Health Canada is reviewing two new studies that show Yasmin, the country's top-selling birth control pill, may put women at a higher risk of blood clots, CBC Marketplace has learned.

The studies were published in the British Medical Journal  last month and report that women taking birth control pills containing drospirenone have 2.5 to three times the risk of suffering a blood clot than women on the safest pills on the market.

Most birth control pills contain progestin and estrogen, but only a handful use the synthetic hormone drospirenone for the progestin, including Yasmin and its sister pill, Yaz, which are manufactured by German-based Bayer.

Assessing risks

In an email to CBC Marketplace, a Health Canada official said the department "is evaluating the recently published studies and is looking at available information to fully assess the risk of blood clots."  

The email also said Health Canada is reviewing an announcement made May 27 by the European Medicines Agency that it is updating the product information accompanying oral contraceptives containing drospirenone to inform consumers of the increased risk with Yasmin and Yaz.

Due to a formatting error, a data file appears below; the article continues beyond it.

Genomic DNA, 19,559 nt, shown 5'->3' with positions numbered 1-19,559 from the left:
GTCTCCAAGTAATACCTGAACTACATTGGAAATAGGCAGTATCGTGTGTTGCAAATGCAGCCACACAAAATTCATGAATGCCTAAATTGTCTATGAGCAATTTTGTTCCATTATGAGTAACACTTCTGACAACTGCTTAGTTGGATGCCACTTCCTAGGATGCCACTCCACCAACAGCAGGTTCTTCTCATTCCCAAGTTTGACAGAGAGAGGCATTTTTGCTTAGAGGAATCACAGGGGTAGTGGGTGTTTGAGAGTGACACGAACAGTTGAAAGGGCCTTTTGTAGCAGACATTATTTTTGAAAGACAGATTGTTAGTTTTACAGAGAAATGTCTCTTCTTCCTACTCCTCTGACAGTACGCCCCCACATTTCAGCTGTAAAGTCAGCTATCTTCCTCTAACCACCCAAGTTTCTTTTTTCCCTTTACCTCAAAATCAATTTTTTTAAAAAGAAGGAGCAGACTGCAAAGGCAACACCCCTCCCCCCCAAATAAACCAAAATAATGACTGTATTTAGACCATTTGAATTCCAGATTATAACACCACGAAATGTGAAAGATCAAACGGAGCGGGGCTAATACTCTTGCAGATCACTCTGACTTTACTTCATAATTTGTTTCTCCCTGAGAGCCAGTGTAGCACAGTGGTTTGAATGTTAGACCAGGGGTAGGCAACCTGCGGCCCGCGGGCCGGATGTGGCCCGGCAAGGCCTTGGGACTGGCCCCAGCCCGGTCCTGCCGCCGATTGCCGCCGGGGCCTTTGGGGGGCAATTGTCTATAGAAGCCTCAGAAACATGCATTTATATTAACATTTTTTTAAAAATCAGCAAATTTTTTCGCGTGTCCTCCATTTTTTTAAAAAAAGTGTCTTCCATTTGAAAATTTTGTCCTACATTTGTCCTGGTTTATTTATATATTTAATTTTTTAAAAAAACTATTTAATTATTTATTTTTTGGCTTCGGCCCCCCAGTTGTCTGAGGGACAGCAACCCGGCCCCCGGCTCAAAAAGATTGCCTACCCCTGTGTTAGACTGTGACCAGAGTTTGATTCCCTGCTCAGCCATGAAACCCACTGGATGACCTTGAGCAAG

For now, however, Health Canada said it "considers that the benefits outweigh the risks when drospirenone-containing contraceptives are used as directed in the Canadian Product Monograph."

Health Canada's review comes on the heels of an announcement this week by the U.S. Food and Drug Administration that it, too, is reviewing new research that raises concerns about birth control pills containing drospirenone.

The FDA safety review covers all oral contraceptives made with drospirenone and will look at the risk of blood clots to women using those products.

Growing concern about drospirenone

All birth control pills carry a small risk of blood clots, but as CBC Marketplace reported earlier this year in Spinning a Pill, there are growing concerns about pills made with drospirenone. 

Previous studies looking at blood clots for women taking pills containing drospirenone had conflicting findings. Two reported an increased risk of blood clots, while two — funded by Bayer — found no difference. Now, the FDA has commissioned an additional large study looking at all birth control pills and blood clot risk.

Women interviewed by CBC Marketplace said they wished they had known there was a small but significant increase in the risk of blood clots for those taking Yasmin and Yaz. 

Class action lawsuits  in Canada and the United States allege that drospirenone birth control pills lead to an increased risk of blood clots.  Thousands of women have reported serious health issues, including pulmonary embolisms, after going on those pills. In some cases, deaths have been reported.

Bayer says its drospirenon-containing birth control pills Yasmin and Yaz  carry no greater risk of blood clots.